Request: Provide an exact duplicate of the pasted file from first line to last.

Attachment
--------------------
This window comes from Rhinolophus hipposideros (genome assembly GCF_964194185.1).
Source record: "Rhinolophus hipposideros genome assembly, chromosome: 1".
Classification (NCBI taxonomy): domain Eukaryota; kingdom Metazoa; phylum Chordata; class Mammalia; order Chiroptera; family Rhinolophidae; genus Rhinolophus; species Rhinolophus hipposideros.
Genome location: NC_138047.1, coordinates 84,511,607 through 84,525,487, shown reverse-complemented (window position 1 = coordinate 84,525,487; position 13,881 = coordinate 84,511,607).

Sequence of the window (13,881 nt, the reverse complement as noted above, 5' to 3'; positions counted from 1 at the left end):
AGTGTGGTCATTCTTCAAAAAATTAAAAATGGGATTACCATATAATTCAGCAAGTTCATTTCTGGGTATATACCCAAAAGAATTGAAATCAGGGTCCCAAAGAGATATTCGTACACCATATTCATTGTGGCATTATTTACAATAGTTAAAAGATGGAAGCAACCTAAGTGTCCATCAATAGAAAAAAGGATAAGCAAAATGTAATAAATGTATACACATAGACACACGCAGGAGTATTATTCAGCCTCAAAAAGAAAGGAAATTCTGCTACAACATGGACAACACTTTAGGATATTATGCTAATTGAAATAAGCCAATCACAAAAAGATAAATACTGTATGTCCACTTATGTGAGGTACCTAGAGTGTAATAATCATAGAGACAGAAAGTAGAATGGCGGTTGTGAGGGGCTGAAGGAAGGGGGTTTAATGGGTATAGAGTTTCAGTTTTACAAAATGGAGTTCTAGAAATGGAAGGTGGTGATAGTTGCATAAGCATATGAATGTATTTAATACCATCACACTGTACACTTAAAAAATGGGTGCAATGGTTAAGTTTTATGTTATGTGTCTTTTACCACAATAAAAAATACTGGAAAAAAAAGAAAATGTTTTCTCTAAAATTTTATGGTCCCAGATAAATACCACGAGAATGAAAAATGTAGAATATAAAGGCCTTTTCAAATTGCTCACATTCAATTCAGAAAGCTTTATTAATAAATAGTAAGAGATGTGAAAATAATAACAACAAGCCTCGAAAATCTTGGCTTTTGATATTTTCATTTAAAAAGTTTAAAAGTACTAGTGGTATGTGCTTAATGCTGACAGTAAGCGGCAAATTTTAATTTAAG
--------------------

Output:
This window comes from Rhinolophus hipposideros (genome assembly GCF_964194185.1).
Source record: "Rhinolophus hipposideros genome assembly, chromosome: 1".
Classification (NCBI taxonomy): domain Eukaryota; kingdom Metazoa; phylum Chordata; class Mammalia; order Chiroptera; family Rhinolophidae; genus Rhinolophus; species Rhinolophus hipposideros.
Genome location: NC_138047.1, coordinates 84,511,607 through 84,525,487, shown reverse-complemented (window position 1 = coordinate 84,525,487; position 13,881 = coordinate 84,511,607).

Sequence of the window (13,881 nt, the reverse complement as noted above, 5' to 3'; positions counted from 1 at the left end):
AGTGTGGTCATTCTTCAAAAAATTAAAAATGGGATTACCATATAATTCAGCAAGTTCATTTCTGGGTATATACCCAAAAGAATTGAAATCAGGGTCCCAAAGAGATATTCGTACACCATATTCATTGTGGCATTATTTACAATAGTTAAAAGATGGAAGCAACCTAAGTGTCCATCAATAGAAAAAAGGATAAGCAAAATGTAATAAATGTATACACATAGACACACGCAGGAGTATTATTCAGCCTCAAAAAGAAAGGAAATTCTGCTACAACATGGACAACACTTTAGGATATTATGCTAATTGAAATAAGCCAATCACAAAAAGATAAATACTGTATGTCCACTTATGTGAGGTACCTAGAGTGTAATAATCATAGAGACAGAAAGTAGAATGGCGGTTGTGAGGGGCTGAAGGAAGGGGGTTTAATGGGTATAGAGTTTCAGTTTTACAAAATGGAGTTCTAGAAATGGAAGGTGGTGATAGTTGCATAAGCATATGAATGTATTTAATACCATCACACTGTACACTTAAAAAATGGGTGCAATGGTTAAGTTTTATGTTATGTGTCTTTTACCACAATAAAAAATACTGGAAAAAAAAGAAAATGTTTTCTCTAAAATTTTATGGTCCCAGATAAATACCACGAGAATGAAAAATGTAGAATATAAAGGCCTTTTCAAATTGCTCACATTCAATTCAGAAAGCTTTATTAATAAATAGTAAGAGATGTGAAAATAATAACAACAAGCCTCGAAAATCTTGGCTTTTGATATTTTCATTTAAAAAGTTTAAAAGTACTAGTGGTATGTGCTTAATGCTGACAGTAAGCGGCAAATTTTAATTTAAG